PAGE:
Here, a respondent who has worked at Enalyzer for over a year but less than 2, can’t adequately answer the question. This will inherently have an effect on your data’s validity, plus he/she is now feeling left out and no one wants that. In this case, you need to make sure that your response options fit all possible answers. For the above example, one could add an extra response option, ‘1-2 years’ or extend one of the other options to include this time span.
  • Find the balance between being too specific and too broad
    When writing survey questions, you need to keep your survey’s goals and objectives in mind at all times in order to make sure that your questions allow for the answers you need. So, it might be necessary to reflect on the correlation between being more specific or sufficiently general and the possible answers you can get.
    General questions can sometimes lead to information that is difficult to interpret. For example, let’s say that you’re a business owner that is interested in knowing what customers think about your service. To find this out you could ask “how well do you like my services?” rated on a scale ranging from “not at all” to “extremely well”, but what would a possible response to this mean? What exactly does it mean that someone likes your services? Instead, you could ask more specific questions such as “would you recommend my services to others?” or “would you use my services again?”.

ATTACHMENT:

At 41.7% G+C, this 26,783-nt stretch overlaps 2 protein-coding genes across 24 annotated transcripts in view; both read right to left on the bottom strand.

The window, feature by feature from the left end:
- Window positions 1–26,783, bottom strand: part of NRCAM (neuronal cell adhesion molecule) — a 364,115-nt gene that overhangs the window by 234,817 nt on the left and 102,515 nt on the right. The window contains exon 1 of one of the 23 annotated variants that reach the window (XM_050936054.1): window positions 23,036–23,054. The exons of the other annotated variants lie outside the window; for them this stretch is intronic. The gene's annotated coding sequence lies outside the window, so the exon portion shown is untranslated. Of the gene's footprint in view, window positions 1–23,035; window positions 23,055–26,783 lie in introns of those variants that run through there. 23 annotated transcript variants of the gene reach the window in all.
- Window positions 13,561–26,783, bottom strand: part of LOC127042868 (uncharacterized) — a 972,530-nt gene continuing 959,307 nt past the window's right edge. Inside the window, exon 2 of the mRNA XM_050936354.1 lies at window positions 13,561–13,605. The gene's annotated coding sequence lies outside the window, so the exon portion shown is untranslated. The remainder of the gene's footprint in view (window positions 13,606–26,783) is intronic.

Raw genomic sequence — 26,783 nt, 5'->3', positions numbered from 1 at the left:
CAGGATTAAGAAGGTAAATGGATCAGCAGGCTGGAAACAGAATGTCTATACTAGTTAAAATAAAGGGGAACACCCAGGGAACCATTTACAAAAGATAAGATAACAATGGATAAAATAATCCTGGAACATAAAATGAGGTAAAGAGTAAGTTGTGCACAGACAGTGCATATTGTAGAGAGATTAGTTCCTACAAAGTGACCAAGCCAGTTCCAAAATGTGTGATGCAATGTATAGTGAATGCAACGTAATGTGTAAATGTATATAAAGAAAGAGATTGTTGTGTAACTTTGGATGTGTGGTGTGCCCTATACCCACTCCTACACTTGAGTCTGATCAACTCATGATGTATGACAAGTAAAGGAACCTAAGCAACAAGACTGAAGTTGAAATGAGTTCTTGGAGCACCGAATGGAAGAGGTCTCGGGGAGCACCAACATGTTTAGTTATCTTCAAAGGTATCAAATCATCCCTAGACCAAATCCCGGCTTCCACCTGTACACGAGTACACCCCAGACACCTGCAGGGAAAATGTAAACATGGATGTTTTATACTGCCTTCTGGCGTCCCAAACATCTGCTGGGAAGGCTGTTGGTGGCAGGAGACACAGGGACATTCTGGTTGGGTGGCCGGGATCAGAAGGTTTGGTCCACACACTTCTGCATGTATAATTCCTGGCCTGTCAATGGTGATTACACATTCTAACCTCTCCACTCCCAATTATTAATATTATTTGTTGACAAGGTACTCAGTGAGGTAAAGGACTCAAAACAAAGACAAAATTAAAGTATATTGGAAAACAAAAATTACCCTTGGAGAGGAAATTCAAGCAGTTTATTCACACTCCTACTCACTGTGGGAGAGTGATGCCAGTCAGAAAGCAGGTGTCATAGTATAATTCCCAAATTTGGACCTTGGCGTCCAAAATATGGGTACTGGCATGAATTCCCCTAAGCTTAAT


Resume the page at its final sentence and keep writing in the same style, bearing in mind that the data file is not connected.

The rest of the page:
In other instances, you may need to evaluate whether your question is sufficiently general in order to make sure that the answers you are getting accurately reflects the respondent’s attitude towards the topic of choice. For example, if you ask someone how they have thrived at their workplace for the last week, you could get a very different answer than if you asked them how they have thrived there the past year. Perhaps, the respondent had a bad week, but this doesn’t necessarily reflect their sentiments at their workplace in general.
  • Keep them relevant
    When making a survey always keep in mind that you’re ‘borrowing’ time from your respondents that they could have otherwise used on something else. Therefore, it is important not to waste this time by asking irrelevant questions. Avoid this by going through all of your questions before sending your survey, making sure that you actually need to ask the question and whether you need to ask it at the level of detail you currently have. For example, if you’re asking a question about your respondents income, do you need to know the exact number, or would your reporting needs be satisfied by income ranges?
  • Make them neutral
    Survey questions and response options should be neutrally formulated so that you don’t lead respondents to a particular response. Also, respondents should be able to answer questions both positively and negatively. Here is an example:

    In this example, the response poles, disagree and strongly agree, are not balanced and there are more positively loaded options than negative ones. This should be avoided as it can sway the respondents’ replies and no one likes a manipulator!